What causes cracks in walls?
Cracks are the result of excessive stress in the building material, arising from factors like vertical movement between parts of a building, the effects of heat and cold, poor detailing, deterioration of materials and accidental causes – like a leaking drain. Subsidence (movement caused by changes in the soils below the foundation) is also a common cause.
Who do I talk to first?
Your insurer. They may ask you to contact a structural engineer to inspect the cracks or they may appoint an engineer to visit and make an assessment.
What sort of work might be required to deal with cracks?
It can be possible to determine the cause and specify remedial work straight away, but often there will need to be a monitoring period to determine if the movement causing the cracks is continuing.
If the movement has stopped and the cause is removed (e.g. a leaking drain is mended), it may be appropriate just to mend the damage.
If the movement is progressing, further investigation may be required and underpinning may have to take place to ensure the building loads are applied on stable sub-soil.
Why is a structural engineer necessary?
Cracks take many forms, but any defect which is cracking bricks (not just the mortar joints) is a cause for concern. If you ignore cracks you risk greater damage.
For instance, a cracked masonry wall will allow water to enter the wall and potentially the building. Once saturated, the masonry may be subjected to cold weather, which could cause the water to freeze, expand, and cause more damage.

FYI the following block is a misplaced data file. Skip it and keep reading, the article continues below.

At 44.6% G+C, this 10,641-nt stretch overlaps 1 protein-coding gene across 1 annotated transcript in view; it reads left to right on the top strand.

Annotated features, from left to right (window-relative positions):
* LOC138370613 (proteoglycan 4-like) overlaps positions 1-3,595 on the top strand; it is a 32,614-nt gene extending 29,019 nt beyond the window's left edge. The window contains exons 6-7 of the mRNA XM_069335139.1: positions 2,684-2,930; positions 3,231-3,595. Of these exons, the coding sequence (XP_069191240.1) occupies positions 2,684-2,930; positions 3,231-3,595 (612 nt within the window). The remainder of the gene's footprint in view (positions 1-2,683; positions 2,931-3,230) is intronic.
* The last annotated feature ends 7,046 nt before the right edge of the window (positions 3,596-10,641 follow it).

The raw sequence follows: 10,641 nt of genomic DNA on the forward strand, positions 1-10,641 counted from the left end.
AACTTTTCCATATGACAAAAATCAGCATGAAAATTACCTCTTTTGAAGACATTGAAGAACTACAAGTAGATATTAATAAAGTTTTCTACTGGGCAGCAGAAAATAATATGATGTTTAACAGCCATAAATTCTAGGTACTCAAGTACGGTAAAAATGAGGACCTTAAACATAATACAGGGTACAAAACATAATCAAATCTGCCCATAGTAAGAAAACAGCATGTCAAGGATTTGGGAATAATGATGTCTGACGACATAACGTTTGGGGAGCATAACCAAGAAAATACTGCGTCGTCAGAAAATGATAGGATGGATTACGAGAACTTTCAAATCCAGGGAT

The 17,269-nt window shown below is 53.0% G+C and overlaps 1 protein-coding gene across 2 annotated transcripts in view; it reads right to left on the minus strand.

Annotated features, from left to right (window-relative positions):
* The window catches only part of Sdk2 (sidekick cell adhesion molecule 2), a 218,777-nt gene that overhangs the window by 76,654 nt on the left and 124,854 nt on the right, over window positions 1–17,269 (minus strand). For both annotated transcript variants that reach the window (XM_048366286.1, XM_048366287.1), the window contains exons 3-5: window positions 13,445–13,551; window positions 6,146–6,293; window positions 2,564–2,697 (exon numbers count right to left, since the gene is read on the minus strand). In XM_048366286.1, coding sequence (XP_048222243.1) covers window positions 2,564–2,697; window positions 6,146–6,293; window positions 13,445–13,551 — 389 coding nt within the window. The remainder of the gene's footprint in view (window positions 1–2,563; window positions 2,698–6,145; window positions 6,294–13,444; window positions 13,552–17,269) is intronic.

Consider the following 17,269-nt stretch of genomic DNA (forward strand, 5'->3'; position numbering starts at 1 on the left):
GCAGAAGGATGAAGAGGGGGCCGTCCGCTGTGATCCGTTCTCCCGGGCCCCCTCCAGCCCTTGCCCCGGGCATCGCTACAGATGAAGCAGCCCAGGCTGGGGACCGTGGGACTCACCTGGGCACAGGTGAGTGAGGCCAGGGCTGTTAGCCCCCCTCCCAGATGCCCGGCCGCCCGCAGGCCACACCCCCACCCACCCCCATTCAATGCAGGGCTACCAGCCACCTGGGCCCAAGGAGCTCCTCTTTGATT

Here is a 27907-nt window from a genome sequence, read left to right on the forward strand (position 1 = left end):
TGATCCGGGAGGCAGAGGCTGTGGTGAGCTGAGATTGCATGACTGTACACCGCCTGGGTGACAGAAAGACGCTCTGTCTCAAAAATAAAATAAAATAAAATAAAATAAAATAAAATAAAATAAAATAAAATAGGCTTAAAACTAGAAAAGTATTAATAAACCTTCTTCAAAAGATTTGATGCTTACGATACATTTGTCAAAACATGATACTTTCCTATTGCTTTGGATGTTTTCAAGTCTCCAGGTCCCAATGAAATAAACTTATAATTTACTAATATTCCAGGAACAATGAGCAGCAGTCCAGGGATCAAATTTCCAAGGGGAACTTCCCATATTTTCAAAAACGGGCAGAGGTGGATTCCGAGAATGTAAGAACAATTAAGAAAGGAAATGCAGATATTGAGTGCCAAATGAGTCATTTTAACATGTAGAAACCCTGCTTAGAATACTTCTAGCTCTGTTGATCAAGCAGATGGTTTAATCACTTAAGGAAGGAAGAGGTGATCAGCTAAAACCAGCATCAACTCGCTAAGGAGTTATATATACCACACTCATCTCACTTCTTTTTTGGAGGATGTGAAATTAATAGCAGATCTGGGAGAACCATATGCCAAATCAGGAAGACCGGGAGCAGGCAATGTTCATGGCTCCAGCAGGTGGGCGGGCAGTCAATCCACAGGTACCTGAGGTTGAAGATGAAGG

Assessing physical stress in materials is a key element of what structural engineers do. A structural engineer can look at the pattern of cracking, the rate at which cracks are widening (or closing) and factors like weather conditions to diagnose the cause and suggest solutions.
What can I expect the structural engineer to provide and/or guarantee?
Following an inspection, the structural engineer should provide a written report setting out clearly his observations, possible causes behind the cracking, and a clear action plan.
The engineer’s initial fee proposal for the survey and report is unlikely to completely resolve the issue, but it should provide a clear way forward and clarity about the severity of the issue.